Purpurocaeruleuma  Blue and Purple
 Coccinea / Coccineus / Cardinalis  Scarlet
 Rubens / Rubra  Red
 Rubellum  Reddish
 Sanguineum / Sanguineus / Sanguinea  Blood Red
 Rosea / Roseus  Rose-pink
 Aurantiaca / Auratiacus  Orange
 Aurantium / Aurea / Aureus  Orange / Golden Yellow
 Flavescens  Turning Yellowish
 Luridum  Pale Yellow
 Flavum / Flava  Yellow
 Xantho-  Yellow
 Croceus  Saffron Yellow
 Crysantha  Yellow (of anthers?)
 Luteus / Luteola / Lutea  Deep Yellow
 Luteolus / Sulphurea  Pale Yellow
 Flavidus  Slightly Yellow
 Viridis / Viridula / Viride / Virens  Green
 Chloro-  Green
 Atrovirens  Dark Green
 Casius / Caesia  Bluish or Greenish Grey
 Glaucum  Glaucous (bluish [or greenish] grey
 Argentatum / Argetea  Silvery
 Candidus / Candida  Bright / White
 Calcareus  Chalky White
 Alba / Albus / Album / Albida / Albicans  White
 Leuco-  White
 Canum  White / Hoary
 Albescens  Whitish
 Niveus  Snow Whit
 Canescens  Greyish-White
 Cinerea  Grey
 Incana  Grey
 Molybdo-  Leaden-Grey
 Ustalata  Burnt
 Nigricans  Blackening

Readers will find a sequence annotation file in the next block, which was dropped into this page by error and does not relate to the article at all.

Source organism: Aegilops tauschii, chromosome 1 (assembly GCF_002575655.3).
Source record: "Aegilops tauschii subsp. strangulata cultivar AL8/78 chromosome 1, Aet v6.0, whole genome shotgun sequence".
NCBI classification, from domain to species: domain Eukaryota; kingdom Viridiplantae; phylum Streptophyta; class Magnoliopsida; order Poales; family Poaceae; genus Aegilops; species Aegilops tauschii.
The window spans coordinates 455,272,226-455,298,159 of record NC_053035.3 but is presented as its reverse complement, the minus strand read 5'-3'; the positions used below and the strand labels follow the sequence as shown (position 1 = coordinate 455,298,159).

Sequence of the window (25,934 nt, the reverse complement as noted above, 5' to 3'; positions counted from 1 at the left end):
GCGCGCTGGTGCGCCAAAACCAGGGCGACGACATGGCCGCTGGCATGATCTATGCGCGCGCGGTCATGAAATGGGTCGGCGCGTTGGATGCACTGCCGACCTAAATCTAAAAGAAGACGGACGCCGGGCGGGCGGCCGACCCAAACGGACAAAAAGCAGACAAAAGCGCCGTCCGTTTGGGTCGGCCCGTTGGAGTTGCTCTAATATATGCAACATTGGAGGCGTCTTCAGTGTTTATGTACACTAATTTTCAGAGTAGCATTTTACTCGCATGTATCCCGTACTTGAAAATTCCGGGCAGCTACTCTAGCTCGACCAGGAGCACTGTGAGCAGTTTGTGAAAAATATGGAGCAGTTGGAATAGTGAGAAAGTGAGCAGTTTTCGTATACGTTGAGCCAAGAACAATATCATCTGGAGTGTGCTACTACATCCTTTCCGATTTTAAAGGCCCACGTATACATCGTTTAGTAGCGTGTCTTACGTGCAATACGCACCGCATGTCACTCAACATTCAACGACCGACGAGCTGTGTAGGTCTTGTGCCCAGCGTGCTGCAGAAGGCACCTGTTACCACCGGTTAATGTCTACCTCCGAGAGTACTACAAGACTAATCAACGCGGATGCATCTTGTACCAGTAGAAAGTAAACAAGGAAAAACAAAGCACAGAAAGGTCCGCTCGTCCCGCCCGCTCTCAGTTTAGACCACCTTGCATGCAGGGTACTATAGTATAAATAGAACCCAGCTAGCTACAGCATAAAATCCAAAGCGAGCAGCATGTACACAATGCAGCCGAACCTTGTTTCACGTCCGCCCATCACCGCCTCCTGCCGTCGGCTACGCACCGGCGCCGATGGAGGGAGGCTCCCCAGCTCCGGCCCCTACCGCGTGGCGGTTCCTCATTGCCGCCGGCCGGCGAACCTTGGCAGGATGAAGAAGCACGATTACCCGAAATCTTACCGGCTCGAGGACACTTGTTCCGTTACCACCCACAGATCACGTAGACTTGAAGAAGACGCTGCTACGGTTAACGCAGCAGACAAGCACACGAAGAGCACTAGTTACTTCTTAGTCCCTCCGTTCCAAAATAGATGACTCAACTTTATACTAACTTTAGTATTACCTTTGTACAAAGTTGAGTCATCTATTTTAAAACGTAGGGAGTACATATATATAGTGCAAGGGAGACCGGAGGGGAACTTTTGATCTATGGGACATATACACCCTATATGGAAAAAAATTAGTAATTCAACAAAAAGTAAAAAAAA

Niger / Nigra / Nigrum  Black (or poisonous)
 Pallida  Cream
 Ochroleuca  Cream
 Incarnata  Flesh-coloured
 Stramineus  Straw-coloured
 Brunnescens  Browning / Bronzed
 Fusca  Brown
 Concolor  Same colour
 Discolor  Two-coloured
 Trionum / Tricolor  Three-coloured
 Chrom- / Chromo- / chroum  Coloured / Pigmented
 Lucidum / Lucens / Nitida / Fulgens  Shiny / Glossy

 Florida  Flowering
 Anthus  Flower
 Flora- / Flos-  Flower
 Densiflora  Densely-flowered
 Multiflora  Many-flowered
 Pauciflora  Few-flowered
 Uniflora  One-flowered
 Micrantha  Small-flowered
 Parviflora / Parviflorus  Puny Flower
 Grandiflorus / Grandiflora  Large-flowered
 Longiflora  Long-flowered
 Macrantha  Large-flowered
 Nodiflorum  Flowers sprouting from Nodes
 Octopetalla  Eight-petalled
 Lupulina  Having Hops
 Stellaris  Starry
 Noctiflora / Nocturnum  Night-flowering
 Campanulata  Bell-shaped
 Viridiflorus  Green-Flowered
 Chloranthus  Green-flowered
 Chrysantha  Golden-Flowered
 Paniculata  Flowers in Panicles
 Racemosum  Flowers in Racemes